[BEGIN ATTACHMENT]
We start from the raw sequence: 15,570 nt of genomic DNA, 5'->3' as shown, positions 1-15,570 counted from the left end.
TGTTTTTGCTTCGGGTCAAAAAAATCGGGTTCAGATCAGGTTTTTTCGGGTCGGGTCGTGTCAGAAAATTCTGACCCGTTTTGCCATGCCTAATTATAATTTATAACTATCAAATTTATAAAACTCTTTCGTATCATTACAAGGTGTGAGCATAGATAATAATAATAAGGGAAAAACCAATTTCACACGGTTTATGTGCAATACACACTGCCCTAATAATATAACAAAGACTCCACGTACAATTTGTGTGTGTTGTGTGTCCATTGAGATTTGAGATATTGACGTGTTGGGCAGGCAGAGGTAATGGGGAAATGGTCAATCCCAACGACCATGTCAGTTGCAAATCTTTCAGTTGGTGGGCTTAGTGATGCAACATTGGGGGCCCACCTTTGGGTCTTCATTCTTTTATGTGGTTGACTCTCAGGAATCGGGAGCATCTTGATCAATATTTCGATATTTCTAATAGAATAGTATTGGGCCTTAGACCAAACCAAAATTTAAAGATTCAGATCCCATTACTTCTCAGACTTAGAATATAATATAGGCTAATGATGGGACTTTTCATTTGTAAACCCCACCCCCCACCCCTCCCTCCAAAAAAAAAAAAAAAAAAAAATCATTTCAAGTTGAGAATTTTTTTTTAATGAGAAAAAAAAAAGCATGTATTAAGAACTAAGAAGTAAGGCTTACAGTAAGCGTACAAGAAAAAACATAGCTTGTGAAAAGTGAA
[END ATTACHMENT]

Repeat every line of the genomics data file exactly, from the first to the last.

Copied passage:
We start from the raw sequence: 15,570 nt of genomic DNA, 5'->3' as shown, positions 1-15,570 counted from the left end.
TGTTTTTGCTTCGGGTCAAAAAAATCGGGTTCAGATCAGGTTTTTTCGGGTCGGGTCGTGTCAGAAAATTCTGACCCGTTTTGCCATGCCTAATTATAATTTATAACTATCAAATTTATAAAACTCTTTCGTATCATTACAAGGTGTGAGCATAGATAATAATAATAAGGGAAAAACCAATTTCACACGGTTTATGTGCAATACACACTGCCCTAATAATATAACAAAGACTCCACGTACAATTTGTGTGTGTTGTGTGTCCATTGAGATTTGAGATATTGACGTGTTGGGCAGGCAGAGGTAATGGGGAAATGGTCAATCCCAACGACCATGTCAGTTGCAAATCTTTCAGTTGGTGGGCTTAGTGATGCAACATTGGGGGCCCACCTTTGGGTCTTCATTCTTTTATGTGGTTGACTCTCAGGAATCGGGAGCATCTTGATCAATATTTCGATATTTCTAATAGAATAGTATTGGGCCTTAGACCAAACCAAAATTTAAAGATTCAGATCCCATTACTTCTCAGACTTAGAATATAATATAGGCTAATGATGGGACTTTTCATTTGTAAACCCCACCCCCCACCCCTCCCTCCAAAAAAAAAAAAAAAAAAAAATCATTTCAAGTTGAGAATTTTTTTTTAATGAGAAAAAAAAAAGCATGTATTAAGAACTAAGAAGTAAGGCTTACAGTAAGCGTACAAGAAAAAACATAGCTTGTGAAAAGTGAA